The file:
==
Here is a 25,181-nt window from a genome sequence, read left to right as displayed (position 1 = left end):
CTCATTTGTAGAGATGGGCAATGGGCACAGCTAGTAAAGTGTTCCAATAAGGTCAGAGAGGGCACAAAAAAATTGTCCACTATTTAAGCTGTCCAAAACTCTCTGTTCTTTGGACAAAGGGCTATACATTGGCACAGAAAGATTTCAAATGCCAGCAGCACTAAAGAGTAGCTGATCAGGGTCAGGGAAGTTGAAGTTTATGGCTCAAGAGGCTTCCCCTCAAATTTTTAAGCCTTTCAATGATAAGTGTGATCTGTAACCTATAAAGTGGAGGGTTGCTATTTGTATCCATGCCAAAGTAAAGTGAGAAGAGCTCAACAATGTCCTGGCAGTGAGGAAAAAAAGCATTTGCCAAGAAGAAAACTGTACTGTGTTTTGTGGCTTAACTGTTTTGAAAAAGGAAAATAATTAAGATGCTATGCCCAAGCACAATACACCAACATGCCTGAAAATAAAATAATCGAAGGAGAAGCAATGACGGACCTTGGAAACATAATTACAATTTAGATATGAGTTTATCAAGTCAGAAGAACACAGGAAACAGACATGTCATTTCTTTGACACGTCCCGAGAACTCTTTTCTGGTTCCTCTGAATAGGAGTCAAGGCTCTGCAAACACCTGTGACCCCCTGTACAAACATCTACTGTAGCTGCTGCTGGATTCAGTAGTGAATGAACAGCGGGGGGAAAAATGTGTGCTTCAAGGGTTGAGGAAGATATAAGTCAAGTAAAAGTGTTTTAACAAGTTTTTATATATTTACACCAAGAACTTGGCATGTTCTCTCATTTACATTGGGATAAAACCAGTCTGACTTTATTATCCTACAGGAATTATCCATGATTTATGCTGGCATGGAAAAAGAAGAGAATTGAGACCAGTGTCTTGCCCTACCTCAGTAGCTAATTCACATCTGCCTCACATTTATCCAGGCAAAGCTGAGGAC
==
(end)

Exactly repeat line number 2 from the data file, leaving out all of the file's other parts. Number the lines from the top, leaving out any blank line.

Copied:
CTCATTTGTAGAGATGGGCAATGGGCACAGCTAGTAAAGTGTTCCAATAAGGTCAGAGAGGGCACAAAAAAATTGTCCACTATTTAAGCTGTCCAAAACTCTCTGTTCTTTGGACAAAGGGCTATACATTGGCACAGAAAGATTTCAAATGCCAGCAGCACTAAAGAGTAGCTGATCAGGGTCAGGGAAGTTGAAGTTTATGGCTCAAGAGGCTTCCCCTCAAATTTTTAAGCCTTTCAATGATAAGTGTGATCTGTAACCTATAAAGTGGAGGGTTGCTATTTGTATCCATGCCAAAGTAAAGTGAGAAGAGCTCAACAATGTCCTGGCAGTGAGGAAAAAAAGCATTTGCCAAGAAGAAAACTGTACTGTGTTTTGTGGCTTAACTGTTTTGAAAAAGGAAAATAATTAAGATGCTATGCCCAAGCACAATACACCAACATGCCTGAAAATAAAATAATCGAAGGAGAAGCAATGACGGACCTTGGAAACATAATTACAATTTAGATATGAGTTTATCAAGTCAGAAGAACACAGGAAACAGACATGTCATTTCTTTGACACGTCCCGAGAACTCTTTTCTGGTTCCTCTGAATAGGAGTCAAGGCTCTGCAAACACCTGTGACCCCCTGTACAAACATCTACTGTAGCTGCTGCTGGATTCAGTAGTGAATGAACAGCGGGGGGAAAAATGTGTGCTTCAAGGGTTGAGGAAGATATAAGTCAAGTAAAAGTGTTTTAACAAGTTTTTATATATTTACACCAAGAACTTGGCATGTTCTCTCATTTACATTGGGATAAAACCAGTCTGACTTTATTATCCTACAGGAATTATCCATGATTTATGCTGGCATGGAAAAAGAAGAGAATTGAGACCAGTGTCTTGCCCTACCTCAGTAGCTAATTCACATCTGCCTCACATTTATCCAGGCAAAGCTGAGGAC